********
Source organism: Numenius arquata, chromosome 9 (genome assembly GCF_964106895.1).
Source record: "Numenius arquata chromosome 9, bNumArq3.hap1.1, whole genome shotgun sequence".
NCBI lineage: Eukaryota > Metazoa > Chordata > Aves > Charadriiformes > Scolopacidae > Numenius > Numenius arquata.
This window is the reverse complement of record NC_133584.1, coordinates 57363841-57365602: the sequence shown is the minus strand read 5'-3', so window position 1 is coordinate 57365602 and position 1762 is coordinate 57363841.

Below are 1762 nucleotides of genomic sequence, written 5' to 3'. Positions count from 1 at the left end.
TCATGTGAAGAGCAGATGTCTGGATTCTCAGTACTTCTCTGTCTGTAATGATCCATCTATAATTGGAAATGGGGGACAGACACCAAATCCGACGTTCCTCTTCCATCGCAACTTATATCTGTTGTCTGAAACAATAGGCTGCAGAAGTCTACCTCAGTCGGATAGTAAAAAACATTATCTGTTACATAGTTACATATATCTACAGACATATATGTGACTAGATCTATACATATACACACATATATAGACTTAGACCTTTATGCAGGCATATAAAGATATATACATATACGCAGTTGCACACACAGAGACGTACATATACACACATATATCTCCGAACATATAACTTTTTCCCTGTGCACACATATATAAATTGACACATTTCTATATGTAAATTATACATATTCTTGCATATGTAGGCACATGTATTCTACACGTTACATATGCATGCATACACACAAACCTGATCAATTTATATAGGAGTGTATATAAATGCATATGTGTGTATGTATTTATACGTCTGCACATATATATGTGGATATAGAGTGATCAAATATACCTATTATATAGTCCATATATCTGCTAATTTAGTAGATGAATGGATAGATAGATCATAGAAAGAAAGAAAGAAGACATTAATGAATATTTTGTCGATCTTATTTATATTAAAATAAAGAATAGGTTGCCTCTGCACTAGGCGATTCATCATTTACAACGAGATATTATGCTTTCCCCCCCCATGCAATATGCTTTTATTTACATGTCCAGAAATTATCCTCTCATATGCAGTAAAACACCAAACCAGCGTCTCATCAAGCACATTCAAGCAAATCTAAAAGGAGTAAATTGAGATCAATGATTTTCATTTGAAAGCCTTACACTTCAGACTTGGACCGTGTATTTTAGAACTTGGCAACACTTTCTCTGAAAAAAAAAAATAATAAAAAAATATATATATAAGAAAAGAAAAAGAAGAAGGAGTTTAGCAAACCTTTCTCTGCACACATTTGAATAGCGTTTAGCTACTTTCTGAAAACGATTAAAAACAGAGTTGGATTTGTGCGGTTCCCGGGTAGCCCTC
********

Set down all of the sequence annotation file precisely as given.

Source organism: Numenius arquata, chromosome 9 (genome assembly GCF_964106895.1).
Source record: "Numenius arquata chromosome 9, bNumArq3.hap1.1, whole genome shotgun sequence".
NCBI lineage: Eukaryota > Metazoa > Chordata > Aves > Charadriiformes > Scolopacidae > Numenius > Numenius arquata.
This window is the reverse complement of record NC_133584.1, coordinates 57363841-57365602: the sequence shown is the minus strand read 5'-3', so window position 1 is coordinate 57365602 and position 1762 is coordinate 57363841.

Below are 1762 nucleotides of genomic sequence, written 5' to 3'. Positions count from 1 at the left end.
TCATGTGAAGAGCAGATGTCTGGATTCTCAGTACTTCTCTGTCTGTAATGATCCATCTATAATTGGAAATGGGGGACAGACACCAAATCCGACGTTCCTCTTCCATCGCAACTTATATCTGTTGTCTGAAACAATAGGCTGCAGAAGTCTACCTCAGTCGGATAGTAAAAAACATTATCTGTTACATAGTTACATATATCTACAGACATATATGTGACTAGATCTATACATATACACACATATATAGACTTAGACCTTTATGCAGGCATATAAAGATATATACATATACGCAGTTGCACACACAGAGACGTACATATACACACATATATCTCCGAACATATAACTTTTTCCCTGTGCACACATATATAAATTGACACATTTCTATATGTAAATTATACATATTCTTGCATATGTAGGCACATGTATTCTACACGTTACATATGCATGCATACACACAAACCTGATCAATTTATATAGGAGTGTATATAAATGCATATGTGTGTATGTATTTATACGTCTGCACATATATATGTGGATATAGAGTGATCAAATATACCTATTATATAGTCCATATATCTGCTAATTTAGTAGATGAATGGATAGATAGATCATAGAAAGAAAGAAAGAAGACATTAATGAATATTTTGTCGATCTTATTTATATTAAAATAAAGAATAGGTTGCCTCTGCACTAGGCGATTCATCATTTACAACGAGATATTATGCTTTCCCCCCCCATGCAATATGCTTTTATTTACATGTCCAGAAATTATCCTCTCATATGCAGTAAAACACCAAACCAGCGTCTCATCAAGCACATTCAAGCAAATCTAAAAGGAGTAAATTGAGATCAATGATTTTCATTTGAAAGCCTTACACTTCAGACTTGGACCGTGTATTTTAGAACTTGGCAACACTTTCTCTGAAAAAAAAAAATAATAAAAAAATATATATATAAGAAAAGAAAAAGAAGAAGGAGTTTAGCAAACCTTTCTCTGCACACATTTGAATAGCGTTTAGCTACTTTCTGAAAACGATTAAAAACAGAGTTGGATTTGTGCGGTTCCCGGGTAGCCCTC